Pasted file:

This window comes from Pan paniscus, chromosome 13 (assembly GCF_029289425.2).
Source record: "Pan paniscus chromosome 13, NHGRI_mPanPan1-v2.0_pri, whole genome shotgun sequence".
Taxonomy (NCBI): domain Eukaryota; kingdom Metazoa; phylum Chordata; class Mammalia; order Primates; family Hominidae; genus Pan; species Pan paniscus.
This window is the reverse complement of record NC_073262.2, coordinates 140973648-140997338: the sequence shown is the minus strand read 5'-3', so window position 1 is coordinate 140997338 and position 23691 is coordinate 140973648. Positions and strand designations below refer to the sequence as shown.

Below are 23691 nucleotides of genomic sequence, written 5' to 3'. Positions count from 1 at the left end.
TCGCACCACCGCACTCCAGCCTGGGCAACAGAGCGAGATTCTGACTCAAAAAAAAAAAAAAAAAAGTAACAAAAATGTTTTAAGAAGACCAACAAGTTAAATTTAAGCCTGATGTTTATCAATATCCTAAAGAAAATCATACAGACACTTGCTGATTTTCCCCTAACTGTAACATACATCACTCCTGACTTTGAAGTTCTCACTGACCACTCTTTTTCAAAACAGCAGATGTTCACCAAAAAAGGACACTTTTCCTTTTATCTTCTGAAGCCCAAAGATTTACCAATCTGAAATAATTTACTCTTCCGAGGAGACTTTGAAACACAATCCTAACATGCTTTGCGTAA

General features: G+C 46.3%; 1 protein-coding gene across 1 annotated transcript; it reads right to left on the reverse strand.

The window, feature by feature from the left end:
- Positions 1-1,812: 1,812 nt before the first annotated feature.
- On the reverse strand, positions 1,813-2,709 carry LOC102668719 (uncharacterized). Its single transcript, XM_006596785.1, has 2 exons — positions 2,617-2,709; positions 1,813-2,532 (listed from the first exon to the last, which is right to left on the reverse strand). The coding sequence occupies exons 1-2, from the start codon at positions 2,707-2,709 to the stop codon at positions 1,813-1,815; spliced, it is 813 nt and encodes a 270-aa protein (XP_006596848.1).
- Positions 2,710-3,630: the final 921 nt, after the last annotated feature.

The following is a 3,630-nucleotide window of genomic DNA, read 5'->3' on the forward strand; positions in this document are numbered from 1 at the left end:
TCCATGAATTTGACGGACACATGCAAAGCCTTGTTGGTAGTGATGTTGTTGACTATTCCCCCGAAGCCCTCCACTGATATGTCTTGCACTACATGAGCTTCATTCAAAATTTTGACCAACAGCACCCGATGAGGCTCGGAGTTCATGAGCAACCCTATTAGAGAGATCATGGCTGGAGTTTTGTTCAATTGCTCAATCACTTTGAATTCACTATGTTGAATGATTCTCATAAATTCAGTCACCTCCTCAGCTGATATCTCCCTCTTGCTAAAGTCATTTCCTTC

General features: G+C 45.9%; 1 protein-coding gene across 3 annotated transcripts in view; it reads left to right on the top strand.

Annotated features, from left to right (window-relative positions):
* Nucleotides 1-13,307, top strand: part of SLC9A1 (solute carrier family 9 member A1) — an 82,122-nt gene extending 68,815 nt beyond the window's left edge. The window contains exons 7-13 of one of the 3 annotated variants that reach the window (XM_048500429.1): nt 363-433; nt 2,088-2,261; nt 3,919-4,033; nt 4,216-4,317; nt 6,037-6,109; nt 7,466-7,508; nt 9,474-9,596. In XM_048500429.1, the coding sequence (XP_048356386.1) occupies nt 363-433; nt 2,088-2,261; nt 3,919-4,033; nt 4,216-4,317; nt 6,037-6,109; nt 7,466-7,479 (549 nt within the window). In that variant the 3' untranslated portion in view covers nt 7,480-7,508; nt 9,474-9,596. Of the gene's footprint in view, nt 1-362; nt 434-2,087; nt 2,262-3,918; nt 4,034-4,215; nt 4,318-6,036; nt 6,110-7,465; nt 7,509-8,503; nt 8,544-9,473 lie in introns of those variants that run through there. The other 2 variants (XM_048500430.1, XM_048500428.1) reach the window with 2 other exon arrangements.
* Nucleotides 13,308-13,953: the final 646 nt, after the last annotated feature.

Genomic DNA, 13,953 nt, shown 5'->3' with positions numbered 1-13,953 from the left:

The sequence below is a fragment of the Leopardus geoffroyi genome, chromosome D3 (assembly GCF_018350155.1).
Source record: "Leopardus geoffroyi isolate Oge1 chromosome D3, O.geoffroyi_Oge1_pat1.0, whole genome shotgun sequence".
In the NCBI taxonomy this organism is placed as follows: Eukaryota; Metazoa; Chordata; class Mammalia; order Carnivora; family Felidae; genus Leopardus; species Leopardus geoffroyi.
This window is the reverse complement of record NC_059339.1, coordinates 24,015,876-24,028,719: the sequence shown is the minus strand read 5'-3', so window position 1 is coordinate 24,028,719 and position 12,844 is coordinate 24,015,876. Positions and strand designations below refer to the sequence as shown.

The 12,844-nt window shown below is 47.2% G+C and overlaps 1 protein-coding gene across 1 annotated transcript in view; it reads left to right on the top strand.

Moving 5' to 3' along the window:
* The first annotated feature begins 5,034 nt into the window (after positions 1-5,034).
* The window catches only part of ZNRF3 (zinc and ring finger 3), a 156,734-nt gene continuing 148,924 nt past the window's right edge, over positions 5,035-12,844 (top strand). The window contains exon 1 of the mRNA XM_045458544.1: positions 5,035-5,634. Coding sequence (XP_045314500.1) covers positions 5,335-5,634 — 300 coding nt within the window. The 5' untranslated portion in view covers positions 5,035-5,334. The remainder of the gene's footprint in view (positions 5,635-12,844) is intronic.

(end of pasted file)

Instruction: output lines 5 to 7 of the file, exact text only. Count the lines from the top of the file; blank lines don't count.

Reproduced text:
Below are 23691 nucleotides of genomic sequence, written 5' to 3'. Positions count from 1 at the left end.
TCGCACCACCGCACTCCAGCCTGGGCAACAGAGCGAGATTCTGACTCAAAAAAAAAAAAAAAAAAGTAACAAAAATGTTTTAAGAAGACCAACAAGTTAAATTTAAGCCTGATGTTTATCAATATCCTAAAGAAAATCATACAGACACTTGCTGATTTTCCCCTAACTGTAACATACATCACTCCTGACTTTGAAGTTCTCACTGACCACTCTTTTTCAAAACAGCAGATGTTCACCAAAAAAGGACACTTTTCCTTTTATCTTCTGAAGCCCAAAGATTTACCAATCTGAAATAATTTACTCTTCCGAGGAGACTTTGAAACACAATCCTAACATGCTTTGCGTAA

General features: G+C 46.3%; 1 protein-coding gene across 1 annotated transcript; it reads right to left on the reverse strand.